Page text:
More than 20 percent of teenage girls who have been neglected or sexually abused gives birth, says a new study, eclipsing the national teen birth rate of about 4 percent.
That's according to new research appearing in the journal Pediatrics, which noted that the girls in the study tended to be from low-income, inner-city neighborhoods.
"Teen victims of sexual abuse may have distinct approaches to sex and sexual activity that can be attributed to traumatic sexualization," said Jennie Noll, the study's lead author, in a statement. "On the other hand, neglect is an act of omission in which parents and caregivers fail to provide the needed care and opportunities for promoting safe and normal development."
Among teen girls in the study who had experienced some form of abuse or neglect, more than 1 in 5 gave birth during the study's timeframe, compared to about 9 percent of their counterparts who hadn't been abused.
While the disparity is startling, Noll said caseworkers have a "golden opportunity": "[Victims]of maltreatment are processed through child protective service agencies," she said, where they can learn about the "risk for, and consequences of, teen childbirth."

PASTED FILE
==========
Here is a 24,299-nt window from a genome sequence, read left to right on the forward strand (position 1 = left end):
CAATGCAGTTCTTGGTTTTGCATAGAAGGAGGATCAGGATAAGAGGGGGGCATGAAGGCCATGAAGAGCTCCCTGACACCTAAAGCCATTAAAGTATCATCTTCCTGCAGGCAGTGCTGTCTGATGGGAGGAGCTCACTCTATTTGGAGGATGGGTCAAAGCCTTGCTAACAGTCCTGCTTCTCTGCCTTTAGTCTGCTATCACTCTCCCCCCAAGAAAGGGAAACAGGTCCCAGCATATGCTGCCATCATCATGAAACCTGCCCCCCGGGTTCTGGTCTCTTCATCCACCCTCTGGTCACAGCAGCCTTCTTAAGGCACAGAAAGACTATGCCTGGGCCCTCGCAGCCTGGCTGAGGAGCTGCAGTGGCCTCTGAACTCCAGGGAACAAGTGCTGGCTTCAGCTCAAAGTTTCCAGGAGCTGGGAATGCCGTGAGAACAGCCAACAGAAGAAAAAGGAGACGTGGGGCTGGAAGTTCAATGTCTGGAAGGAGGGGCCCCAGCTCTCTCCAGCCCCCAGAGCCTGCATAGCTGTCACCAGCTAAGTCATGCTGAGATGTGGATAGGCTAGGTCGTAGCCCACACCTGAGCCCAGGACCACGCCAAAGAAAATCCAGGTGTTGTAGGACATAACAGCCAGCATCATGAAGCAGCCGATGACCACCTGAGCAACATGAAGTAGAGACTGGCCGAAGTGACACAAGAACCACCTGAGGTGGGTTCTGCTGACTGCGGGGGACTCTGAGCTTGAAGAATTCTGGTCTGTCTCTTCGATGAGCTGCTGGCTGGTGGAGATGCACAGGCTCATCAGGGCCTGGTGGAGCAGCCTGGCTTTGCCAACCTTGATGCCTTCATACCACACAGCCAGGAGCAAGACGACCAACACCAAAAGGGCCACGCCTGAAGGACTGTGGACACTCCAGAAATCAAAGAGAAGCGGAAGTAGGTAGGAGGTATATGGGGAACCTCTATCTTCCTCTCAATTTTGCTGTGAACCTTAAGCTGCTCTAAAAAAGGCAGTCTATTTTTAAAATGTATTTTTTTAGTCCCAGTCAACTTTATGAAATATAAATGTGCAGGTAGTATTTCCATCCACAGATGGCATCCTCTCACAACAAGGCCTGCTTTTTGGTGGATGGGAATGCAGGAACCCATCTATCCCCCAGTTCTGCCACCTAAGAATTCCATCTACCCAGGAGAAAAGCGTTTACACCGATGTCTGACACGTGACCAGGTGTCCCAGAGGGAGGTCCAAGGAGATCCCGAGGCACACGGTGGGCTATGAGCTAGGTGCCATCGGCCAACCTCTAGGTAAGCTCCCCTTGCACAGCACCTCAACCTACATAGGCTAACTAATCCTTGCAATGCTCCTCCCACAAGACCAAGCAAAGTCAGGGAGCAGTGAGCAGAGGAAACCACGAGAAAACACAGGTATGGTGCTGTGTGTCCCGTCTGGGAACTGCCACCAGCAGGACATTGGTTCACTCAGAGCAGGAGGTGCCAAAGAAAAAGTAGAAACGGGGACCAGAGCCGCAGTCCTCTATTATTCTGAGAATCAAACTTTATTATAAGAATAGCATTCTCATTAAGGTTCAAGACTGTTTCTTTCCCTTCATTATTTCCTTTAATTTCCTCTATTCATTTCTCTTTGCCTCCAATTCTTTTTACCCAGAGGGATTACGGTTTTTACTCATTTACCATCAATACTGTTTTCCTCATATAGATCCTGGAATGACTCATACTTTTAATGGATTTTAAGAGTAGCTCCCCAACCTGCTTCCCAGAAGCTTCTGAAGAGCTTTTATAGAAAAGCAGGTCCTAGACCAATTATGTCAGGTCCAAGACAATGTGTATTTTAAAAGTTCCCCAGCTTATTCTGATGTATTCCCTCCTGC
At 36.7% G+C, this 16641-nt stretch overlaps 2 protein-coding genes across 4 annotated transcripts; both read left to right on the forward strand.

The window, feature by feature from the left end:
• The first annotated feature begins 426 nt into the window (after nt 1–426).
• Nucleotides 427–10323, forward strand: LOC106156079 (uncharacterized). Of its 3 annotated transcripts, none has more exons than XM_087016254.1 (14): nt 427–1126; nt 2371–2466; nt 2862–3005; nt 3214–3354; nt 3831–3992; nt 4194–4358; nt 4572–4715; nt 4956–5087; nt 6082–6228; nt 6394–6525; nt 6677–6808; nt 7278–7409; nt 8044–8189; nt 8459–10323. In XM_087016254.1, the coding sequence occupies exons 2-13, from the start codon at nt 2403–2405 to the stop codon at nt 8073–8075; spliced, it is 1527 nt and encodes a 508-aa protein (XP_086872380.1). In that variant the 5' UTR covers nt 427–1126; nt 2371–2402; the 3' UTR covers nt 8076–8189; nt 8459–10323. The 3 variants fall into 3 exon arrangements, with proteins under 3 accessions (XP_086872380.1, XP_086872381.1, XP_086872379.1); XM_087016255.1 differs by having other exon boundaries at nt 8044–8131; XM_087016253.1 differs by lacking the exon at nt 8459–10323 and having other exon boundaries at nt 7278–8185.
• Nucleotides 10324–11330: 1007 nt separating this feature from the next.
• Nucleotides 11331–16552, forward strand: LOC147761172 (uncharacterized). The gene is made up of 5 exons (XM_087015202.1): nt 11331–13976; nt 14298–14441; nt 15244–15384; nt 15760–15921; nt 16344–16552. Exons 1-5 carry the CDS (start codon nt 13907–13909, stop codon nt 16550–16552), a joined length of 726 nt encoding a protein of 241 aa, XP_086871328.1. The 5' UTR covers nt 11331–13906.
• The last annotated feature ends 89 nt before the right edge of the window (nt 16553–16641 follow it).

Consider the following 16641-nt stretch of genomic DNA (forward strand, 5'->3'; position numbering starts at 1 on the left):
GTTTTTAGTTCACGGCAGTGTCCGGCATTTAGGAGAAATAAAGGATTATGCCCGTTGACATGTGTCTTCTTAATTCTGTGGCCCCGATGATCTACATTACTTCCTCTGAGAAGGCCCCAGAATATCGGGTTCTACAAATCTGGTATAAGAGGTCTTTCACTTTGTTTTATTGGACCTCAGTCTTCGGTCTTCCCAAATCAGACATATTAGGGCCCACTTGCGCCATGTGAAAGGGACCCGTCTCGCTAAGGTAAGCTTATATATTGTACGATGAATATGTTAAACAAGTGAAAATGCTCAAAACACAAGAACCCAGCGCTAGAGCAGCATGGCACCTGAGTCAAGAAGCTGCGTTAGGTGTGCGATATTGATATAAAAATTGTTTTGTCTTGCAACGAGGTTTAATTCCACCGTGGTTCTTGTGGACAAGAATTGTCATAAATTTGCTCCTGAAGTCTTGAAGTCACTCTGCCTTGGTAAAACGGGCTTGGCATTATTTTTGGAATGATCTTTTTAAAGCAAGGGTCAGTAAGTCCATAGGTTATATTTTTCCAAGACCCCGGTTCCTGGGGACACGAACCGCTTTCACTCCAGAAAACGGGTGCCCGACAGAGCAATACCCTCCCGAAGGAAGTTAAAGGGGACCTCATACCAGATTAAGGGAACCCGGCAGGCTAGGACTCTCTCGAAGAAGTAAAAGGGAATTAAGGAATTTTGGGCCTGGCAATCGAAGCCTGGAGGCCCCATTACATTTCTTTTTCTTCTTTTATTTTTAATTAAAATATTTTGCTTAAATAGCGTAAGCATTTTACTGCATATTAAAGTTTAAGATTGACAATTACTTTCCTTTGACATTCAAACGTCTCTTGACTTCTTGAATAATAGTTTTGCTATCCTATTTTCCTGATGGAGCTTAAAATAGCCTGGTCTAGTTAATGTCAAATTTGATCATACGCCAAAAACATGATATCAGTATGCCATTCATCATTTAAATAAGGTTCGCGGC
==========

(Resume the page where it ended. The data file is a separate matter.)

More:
The study participants were, on average, about 15 years old and from households where the annual income was between $30,000 and $39,000. Most were from single-parent households.
The latest statistics from the L.A. County Department of Public Health show that South Los Angeles is home to the county's highest teen birth rate: Almost 59 births for every 1,000 teen girls. In 2010, that meant more than 2,700 reported births, the large majority of which were to Latina teenagers.
While the area's high teen birth rate doesn't necessarily mean there's also a high child abuse rate, the county's Department of Children and Family Services confirms that South L.A. is a hotspot for reports of abuse. Officials have estimated that the southside sees an average of about 2,400 new referrals a month, which is high relative to other areas of the county.